A Senate plan for changes to the state’s public colleges and universities sailed smoothly through its first panel hearing Monday. Questions mostly centered on how schools could implement block tuition and use a four-year graduation rate as part of the state’s higher ed accountability system.
Block tuition means students pay a fixed price for a certain number of classes. But Sen. Tom Lee, R-Brandon, wants to know whether it could backfire.
"Sound-You pay for 12 hours and it’s all you can eat, or will people have to pay for 15 hours and if they’re taking 12 they’re actually had a tuition increase?” He asked bill sponsor, Sen. Bill Galvano, R-Bradenton.
Galvano says he doesn't want to see that happen.
Some schools are concerned block tuition could hurt working, low-income students and those with families. The state would also have to use four-year graduation rate to measure schools, instead of the widely accepted six-year rate. Association of Florida Colleges Executive Director Michael Brawer worries the change could impact his schools. Community and state colleges serve high numbers of non-traditional students--those who are older, working or have families.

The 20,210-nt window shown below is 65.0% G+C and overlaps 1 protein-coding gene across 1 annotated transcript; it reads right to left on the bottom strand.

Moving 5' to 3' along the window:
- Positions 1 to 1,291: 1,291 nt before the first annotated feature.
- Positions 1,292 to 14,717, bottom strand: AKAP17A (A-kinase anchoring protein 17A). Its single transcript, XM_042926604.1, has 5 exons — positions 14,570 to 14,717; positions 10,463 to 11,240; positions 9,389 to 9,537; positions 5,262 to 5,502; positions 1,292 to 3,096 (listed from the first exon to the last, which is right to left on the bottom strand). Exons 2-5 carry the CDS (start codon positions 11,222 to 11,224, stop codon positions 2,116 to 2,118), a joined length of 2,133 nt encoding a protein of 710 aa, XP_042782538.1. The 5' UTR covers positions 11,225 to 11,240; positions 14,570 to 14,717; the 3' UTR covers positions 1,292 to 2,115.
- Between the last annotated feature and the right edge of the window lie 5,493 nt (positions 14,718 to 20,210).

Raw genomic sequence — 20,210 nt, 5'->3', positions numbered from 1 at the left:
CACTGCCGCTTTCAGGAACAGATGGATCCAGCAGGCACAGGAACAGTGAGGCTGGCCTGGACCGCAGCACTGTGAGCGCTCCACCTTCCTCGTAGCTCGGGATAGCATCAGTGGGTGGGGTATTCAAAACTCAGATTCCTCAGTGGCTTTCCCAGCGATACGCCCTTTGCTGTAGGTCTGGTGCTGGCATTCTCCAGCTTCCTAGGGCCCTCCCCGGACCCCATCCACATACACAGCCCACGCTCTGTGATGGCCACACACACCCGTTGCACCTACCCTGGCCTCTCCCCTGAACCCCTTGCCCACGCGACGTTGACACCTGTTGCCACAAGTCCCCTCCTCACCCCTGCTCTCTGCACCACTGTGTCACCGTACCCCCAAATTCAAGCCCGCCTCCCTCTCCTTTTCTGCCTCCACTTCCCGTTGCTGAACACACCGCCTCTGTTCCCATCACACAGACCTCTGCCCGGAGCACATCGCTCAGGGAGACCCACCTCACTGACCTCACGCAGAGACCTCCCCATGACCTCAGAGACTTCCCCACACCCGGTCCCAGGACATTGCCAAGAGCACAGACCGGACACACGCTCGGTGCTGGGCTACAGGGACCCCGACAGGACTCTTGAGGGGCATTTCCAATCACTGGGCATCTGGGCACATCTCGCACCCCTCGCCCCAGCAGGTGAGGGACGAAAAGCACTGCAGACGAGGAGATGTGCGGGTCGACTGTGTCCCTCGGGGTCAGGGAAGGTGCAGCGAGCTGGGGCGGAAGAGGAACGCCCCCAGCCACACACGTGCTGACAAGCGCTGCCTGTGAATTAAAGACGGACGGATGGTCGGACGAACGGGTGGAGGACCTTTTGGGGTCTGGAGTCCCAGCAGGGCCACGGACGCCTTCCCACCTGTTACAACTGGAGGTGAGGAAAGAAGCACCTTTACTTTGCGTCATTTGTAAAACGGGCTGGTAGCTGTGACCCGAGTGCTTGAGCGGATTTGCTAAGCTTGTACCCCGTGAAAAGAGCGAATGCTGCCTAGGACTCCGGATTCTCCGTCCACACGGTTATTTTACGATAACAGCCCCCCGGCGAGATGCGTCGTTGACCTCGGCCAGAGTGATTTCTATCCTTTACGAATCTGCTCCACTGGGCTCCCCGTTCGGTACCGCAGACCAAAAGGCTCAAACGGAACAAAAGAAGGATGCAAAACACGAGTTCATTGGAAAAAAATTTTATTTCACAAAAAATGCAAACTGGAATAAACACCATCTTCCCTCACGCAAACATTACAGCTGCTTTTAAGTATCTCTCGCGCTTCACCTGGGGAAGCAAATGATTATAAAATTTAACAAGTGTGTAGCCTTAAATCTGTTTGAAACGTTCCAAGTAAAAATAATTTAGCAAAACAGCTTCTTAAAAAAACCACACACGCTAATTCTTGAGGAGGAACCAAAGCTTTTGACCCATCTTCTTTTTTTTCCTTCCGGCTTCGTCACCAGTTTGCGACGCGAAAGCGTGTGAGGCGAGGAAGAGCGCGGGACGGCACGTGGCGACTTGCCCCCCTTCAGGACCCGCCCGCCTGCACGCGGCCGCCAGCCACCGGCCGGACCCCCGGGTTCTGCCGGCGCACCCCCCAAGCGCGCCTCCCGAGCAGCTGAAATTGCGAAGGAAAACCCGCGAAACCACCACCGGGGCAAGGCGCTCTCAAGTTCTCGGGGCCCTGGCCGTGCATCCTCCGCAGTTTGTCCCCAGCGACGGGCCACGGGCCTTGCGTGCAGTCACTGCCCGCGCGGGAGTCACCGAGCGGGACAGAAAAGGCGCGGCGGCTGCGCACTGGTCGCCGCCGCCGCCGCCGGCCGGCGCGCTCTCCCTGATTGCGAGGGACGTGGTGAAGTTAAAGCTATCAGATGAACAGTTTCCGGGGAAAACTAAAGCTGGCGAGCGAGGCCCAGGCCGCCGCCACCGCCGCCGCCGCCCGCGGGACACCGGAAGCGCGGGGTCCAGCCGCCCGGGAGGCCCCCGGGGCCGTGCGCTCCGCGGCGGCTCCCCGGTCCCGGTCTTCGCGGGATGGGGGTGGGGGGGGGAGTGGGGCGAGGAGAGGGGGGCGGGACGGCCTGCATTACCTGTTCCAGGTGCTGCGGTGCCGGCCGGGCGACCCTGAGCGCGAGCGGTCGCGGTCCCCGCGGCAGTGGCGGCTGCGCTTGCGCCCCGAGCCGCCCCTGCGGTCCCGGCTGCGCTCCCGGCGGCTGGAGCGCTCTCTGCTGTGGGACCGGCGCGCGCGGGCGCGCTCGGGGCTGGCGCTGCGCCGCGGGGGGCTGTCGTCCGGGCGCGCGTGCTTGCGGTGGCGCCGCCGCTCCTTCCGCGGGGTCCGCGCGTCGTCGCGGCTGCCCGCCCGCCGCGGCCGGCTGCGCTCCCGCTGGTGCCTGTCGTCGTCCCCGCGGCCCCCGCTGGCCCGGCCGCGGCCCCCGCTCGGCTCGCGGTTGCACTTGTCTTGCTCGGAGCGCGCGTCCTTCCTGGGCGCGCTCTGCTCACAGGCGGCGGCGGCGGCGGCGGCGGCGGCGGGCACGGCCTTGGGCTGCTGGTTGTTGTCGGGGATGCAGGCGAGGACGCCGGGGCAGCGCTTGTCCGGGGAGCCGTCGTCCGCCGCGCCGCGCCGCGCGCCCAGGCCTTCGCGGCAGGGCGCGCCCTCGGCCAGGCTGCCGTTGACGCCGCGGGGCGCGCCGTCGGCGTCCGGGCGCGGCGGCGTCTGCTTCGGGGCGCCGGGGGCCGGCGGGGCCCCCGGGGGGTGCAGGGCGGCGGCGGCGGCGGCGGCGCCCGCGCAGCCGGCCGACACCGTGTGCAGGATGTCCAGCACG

Sen. Perry Thurston, D-Fort Lauderdale, worries about a similar impact to schools like Florida A&M University, which serve many first generation and low-income students who tend to take longer to graduate.
“With that in mind, my hope is that we don’t see those students begin to be shunned, because as we’ve indicated, failure to meet this requirement would impact the institution’s bottom line," says Thurston.
Florida's public colleges and universities can earn or lose additional state money based upon their performance. Graduation rates are one of the metrics by which they're judged.